It seems that ever since the National Football League bid adios to the City of Los Angeles back in 1994 that rumors have swirled around the NFL's return to America's second-largest city, rising and ebbing based on the latest stadium talk or owners trying to milk more money from fanbases across the country.
Those rumors have picked up a bit of steam since the Los Angeles City Council approved plans for a $1.5 billion downtown stadium, and franchises such as the San Diego Chargers and Buffalo Bills have been mentioned as potential relocation candidates.
However, the Bills recently re-upped their lease on Ralph Wilson Stadium and the Chargers have decided to stay in San Diego (at least for now) according to The Associated Press via NESN, so that begs the following question: Assuming that the mythical stadium is built, who would the leading contenders be to fill it?
The first team that springs to the mind of many is the Jacksonville Jaguars, who according to Forbes Magazine are the NFL's least valuable franchise at $770 million. The Jaguars have never ranked in the top half of the NFL in attendance (they were 20th in 2012), the team generated the sixth-lowest amount of revenue in the league in 2011, and the Jaguars play in one of the smallest media markets in the NFL.
All those factors would seem to combine to make L.A. an attractive landing spot for new team owner Shahid Khan, but there are two major stumbling blocks.
First, as Timothy Gibbons of The Florida Times-Union pointed out back in 2011, there would be significant financial penalties involved in relocating the team before 2030. Second, the Jaguars are committed to playing one "home" game in London each of the next four seasons, which would make it all the more difficult for the team to recoup the expenses involved in moving, at least in the short term.
That brings us to the two most likely suspects to find themselves in Los Angeles, and at least they should have no problem finding their way there.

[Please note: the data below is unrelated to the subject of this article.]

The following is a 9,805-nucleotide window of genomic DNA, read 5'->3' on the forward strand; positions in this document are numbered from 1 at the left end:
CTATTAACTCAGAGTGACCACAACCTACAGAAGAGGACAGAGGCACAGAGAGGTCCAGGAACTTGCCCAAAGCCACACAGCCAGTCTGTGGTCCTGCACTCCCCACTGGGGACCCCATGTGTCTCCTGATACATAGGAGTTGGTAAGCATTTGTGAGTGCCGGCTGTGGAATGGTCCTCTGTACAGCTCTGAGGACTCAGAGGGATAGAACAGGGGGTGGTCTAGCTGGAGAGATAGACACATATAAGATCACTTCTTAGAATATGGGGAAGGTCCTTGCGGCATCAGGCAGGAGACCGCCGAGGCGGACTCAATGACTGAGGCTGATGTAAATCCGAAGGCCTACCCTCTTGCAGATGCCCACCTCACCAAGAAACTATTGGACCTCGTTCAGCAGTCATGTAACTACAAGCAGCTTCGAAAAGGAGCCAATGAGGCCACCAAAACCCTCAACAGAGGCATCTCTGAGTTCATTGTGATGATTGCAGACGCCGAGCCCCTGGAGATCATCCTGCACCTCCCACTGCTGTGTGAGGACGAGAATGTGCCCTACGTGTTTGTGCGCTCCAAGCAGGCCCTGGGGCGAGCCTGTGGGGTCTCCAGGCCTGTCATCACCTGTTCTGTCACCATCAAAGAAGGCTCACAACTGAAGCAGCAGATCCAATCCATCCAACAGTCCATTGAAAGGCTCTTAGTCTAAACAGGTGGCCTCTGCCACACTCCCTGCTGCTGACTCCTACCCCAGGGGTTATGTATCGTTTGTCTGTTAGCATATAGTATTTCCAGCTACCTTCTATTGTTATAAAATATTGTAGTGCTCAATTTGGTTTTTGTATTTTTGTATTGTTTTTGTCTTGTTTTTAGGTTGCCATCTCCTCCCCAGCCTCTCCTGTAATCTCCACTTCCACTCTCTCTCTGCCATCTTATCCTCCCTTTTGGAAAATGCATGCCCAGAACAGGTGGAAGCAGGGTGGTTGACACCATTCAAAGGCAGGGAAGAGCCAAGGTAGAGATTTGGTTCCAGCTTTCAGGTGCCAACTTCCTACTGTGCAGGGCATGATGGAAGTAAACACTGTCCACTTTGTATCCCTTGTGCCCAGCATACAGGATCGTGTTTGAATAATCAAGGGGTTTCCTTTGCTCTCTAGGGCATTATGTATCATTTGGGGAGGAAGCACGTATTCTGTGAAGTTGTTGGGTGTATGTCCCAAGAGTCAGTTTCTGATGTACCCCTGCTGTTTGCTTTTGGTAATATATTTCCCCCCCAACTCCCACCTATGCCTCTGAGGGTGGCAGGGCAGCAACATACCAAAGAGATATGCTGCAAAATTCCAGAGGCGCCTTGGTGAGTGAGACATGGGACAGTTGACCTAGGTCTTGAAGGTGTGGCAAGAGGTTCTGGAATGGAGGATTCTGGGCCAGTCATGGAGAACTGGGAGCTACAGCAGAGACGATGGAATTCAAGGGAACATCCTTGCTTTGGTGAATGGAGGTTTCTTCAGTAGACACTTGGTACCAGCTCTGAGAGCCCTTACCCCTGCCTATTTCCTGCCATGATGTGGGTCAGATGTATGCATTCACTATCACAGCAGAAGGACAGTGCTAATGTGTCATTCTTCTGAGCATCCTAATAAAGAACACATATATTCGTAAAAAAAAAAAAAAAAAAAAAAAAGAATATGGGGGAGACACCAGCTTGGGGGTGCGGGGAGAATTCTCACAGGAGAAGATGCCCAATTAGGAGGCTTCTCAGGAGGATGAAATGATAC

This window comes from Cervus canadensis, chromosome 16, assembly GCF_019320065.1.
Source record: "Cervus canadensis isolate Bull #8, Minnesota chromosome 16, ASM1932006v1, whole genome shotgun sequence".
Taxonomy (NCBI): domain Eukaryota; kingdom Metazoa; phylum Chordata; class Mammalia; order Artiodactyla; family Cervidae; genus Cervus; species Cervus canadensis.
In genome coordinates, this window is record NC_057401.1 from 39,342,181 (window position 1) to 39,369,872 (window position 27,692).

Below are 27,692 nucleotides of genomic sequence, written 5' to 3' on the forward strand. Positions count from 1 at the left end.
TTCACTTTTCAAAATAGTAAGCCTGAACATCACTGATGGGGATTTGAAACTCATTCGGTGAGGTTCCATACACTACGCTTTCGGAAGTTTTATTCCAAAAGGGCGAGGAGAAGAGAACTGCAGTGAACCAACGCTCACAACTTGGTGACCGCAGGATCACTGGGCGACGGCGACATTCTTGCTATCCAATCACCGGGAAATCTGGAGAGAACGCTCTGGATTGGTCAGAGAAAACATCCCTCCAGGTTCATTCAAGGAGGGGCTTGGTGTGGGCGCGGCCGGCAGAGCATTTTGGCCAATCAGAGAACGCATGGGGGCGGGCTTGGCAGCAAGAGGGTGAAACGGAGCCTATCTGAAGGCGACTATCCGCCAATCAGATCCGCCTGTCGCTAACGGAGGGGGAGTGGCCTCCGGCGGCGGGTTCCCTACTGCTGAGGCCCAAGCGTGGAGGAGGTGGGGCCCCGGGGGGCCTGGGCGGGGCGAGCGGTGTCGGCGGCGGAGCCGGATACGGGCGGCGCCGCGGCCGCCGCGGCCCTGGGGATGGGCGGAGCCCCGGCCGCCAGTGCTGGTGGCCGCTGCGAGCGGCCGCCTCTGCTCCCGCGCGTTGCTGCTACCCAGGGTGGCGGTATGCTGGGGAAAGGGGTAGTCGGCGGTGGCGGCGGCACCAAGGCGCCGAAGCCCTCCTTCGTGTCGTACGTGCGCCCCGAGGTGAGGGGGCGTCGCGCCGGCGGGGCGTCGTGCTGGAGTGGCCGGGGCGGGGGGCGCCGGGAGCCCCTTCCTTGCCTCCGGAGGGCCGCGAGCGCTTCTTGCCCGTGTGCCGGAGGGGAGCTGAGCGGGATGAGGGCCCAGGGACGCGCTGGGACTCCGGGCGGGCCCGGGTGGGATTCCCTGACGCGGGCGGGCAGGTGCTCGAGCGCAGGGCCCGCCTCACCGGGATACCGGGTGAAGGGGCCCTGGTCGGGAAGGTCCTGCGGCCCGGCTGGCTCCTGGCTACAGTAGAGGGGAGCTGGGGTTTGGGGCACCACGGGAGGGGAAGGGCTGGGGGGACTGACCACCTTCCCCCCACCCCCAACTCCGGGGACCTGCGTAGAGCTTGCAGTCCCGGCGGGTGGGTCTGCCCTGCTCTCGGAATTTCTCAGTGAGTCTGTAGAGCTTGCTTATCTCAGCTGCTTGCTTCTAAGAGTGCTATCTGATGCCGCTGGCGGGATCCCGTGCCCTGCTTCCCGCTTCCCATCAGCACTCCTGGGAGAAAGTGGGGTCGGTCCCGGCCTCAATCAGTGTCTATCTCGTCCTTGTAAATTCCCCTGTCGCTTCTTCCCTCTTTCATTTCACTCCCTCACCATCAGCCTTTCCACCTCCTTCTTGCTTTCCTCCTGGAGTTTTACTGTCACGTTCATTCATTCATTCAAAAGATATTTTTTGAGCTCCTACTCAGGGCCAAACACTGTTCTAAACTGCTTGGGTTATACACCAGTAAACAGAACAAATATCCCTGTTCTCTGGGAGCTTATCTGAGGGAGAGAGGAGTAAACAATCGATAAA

After all, they used to call La-La-Land home.
The Oakland Raiders, believe it or not, are the third-least valuable team in the NFL at $785 million. That's due in large part to a horrible lease with the antiquated Oakland Alameda Coliseum that expires after the 2013 season.
No team in the NFL brought in less revenue or lost more money in 2011 according to Forbes than the Silver and Black, who ranked dead last in the league in average attendance.
The 49ers are building a shiny new stadium in Santa Clara that NFL commissioner Roger Goodell was open to the idea of the two teams sharing, according to Ron Kroichick of The San Francisco Chronicle, but if that doesn't come to pass then relocation could become a very real possibility.
Then there are the Rams.
Much like the Raiders, the Rams play in an outdated stadium, and their attendance figures (30th), revenue amounts (29th) and franchise valuation (31st) all rank near the bottom of the NFL.
The team has been trying to get a new stadium that the city of St. Louis isn't bending over backwards to provide (with very good reason, some would say), and moving back to L.A. could well appeal to the Rams given that there are still more than a few fans of the team in Southern California.
The Rams can get out of their stadium lease after the 2014 season. As Jeff Gordon of the St. Louis Post-Dispatch recently reported, the city and Rams owner Stan Kroenke are involved in arbitration over the future of that lease, the Edward Jones Dome and the team in St. Louis, so there's an awful lot up in the air in that regard.
In fact, that's basically the theme that surrounds all three of the teams and the future of the NFL in Los Angeles.
There's just an awful lot up in the air.
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